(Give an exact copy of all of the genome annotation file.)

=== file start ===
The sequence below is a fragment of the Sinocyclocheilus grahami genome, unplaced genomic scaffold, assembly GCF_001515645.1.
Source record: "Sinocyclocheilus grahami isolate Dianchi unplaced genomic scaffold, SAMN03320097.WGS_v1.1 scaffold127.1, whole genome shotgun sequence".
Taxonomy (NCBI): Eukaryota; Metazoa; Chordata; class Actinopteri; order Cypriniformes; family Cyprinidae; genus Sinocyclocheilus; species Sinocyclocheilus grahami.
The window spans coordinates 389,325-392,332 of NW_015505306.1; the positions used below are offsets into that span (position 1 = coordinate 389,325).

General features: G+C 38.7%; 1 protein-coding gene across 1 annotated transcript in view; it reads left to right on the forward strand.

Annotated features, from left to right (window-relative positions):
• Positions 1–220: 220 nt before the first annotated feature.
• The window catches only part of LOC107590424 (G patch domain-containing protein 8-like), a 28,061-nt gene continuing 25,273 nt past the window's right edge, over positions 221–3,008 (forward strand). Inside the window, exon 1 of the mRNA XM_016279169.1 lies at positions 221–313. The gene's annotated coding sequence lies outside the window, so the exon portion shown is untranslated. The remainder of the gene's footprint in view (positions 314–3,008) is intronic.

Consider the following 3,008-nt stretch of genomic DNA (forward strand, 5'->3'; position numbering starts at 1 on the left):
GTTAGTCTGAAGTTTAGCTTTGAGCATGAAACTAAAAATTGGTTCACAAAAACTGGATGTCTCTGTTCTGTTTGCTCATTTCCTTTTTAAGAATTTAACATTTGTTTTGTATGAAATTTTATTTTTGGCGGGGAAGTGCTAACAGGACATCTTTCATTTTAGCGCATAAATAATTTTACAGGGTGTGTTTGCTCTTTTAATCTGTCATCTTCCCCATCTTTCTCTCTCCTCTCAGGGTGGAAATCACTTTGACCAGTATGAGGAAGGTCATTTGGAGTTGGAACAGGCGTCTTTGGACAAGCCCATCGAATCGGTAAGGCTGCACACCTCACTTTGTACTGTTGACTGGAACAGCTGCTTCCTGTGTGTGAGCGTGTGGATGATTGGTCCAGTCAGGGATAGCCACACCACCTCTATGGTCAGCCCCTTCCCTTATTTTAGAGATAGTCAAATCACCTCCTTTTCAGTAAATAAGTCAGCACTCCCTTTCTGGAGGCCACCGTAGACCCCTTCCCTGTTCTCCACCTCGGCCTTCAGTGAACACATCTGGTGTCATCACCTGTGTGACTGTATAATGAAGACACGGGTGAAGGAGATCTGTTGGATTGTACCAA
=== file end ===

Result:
The sequence below is a fragment of the Sinocyclocheilus grahami genome, unplaced genomic scaffold, assembly GCF_001515645.1.
Source record: "Sinocyclocheilus grahami isolate Dianchi unplaced genomic scaffold, SAMN03320097.WGS_v1.1 scaffold127.1, whole genome shotgun sequence".
Taxonomy (NCBI): Eukaryota; Metazoa; Chordata; class Actinopteri; order Cypriniformes; family Cyprinidae; genus Sinocyclocheilus; species Sinocyclocheilus grahami.
The window spans coordinates 389,325-392,332 of NW_015505306.1; the positions used below are offsets into that span (position 1 = coordinate 389,325).

General features: G+C 38.7%; 1 protein-coding gene across 1 annotated transcript in view; it reads left to right on the forward strand.

Annotated features, from left to right (window-relative positions):
• Positions 1–220: 220 nt before the first annotated feature.
• The window catches only part of LOC107590424 (G patch domain-containing protein 8-like), a 28,061-nt gene continuing 25,273 nt past the window's right edge, over positions 221–3,008 (forward strand). Inside the window, exon 1 of the mRNA XM_016279169.1 lies at positions 221–313. The gene's annotated coding sequence lies outside the window, so the exon portion shown is untranslated. The remainder of the gene's footprint in view (positions 314–3,008) is intronic.

Consider the following 3,008-nt stretch of genomic DNA (forward strand, 5'->3'; position numbering starts at 1 on the left):
GTTAGTCTGAAGTTTAGCTTTGAGCATGAAACTAAAAATTGGTTCACAAAAACTGGATGTCTCTGTTCTGTTTGCTCATTTCCTTTTTAAGAATTTAACATTTGTTTTGTATGAAATTTTATTTTTGGCGGGGAAGTGCTAACAGGACATCTTTCATTTTAGCGCATAAATAATTTTACAGGGTGTGTTTGCTCTTTTAATCTGTCATCTTCCCCATCTTTCTCTCTCCTCTCAGGGTGGAAATCACTTTGACCAGTATGAGGAAGGTCATTTGGAGTTGGAACAGGCGTCTTTGGACAAGCCCATCGAATCGGTAAGGCTGCACACCTCACTTTGTACTGTTGACTGGAACAGCTGCTTCCTGTGTGTGAGCGTGTGGATGATTGGTCCAGTCAGGGATAGCCACACCACCTCTATGGTCAGCCCCTTCCCTTATTTTAGAGATAGTCAAATCACCTCCTTTTCAGTAAATAAGTCAGCACTCCCTTTCTGGAGGCCACCGTAGACCCCTTCCCTGTTCTCCACCTCGGCCTTCAGTGAACACATCTGGTGTCATCACCTGTGTGACTGTATAATGAAGACACGGGTGAAGGAGATCTGTTGGATTGTACCAA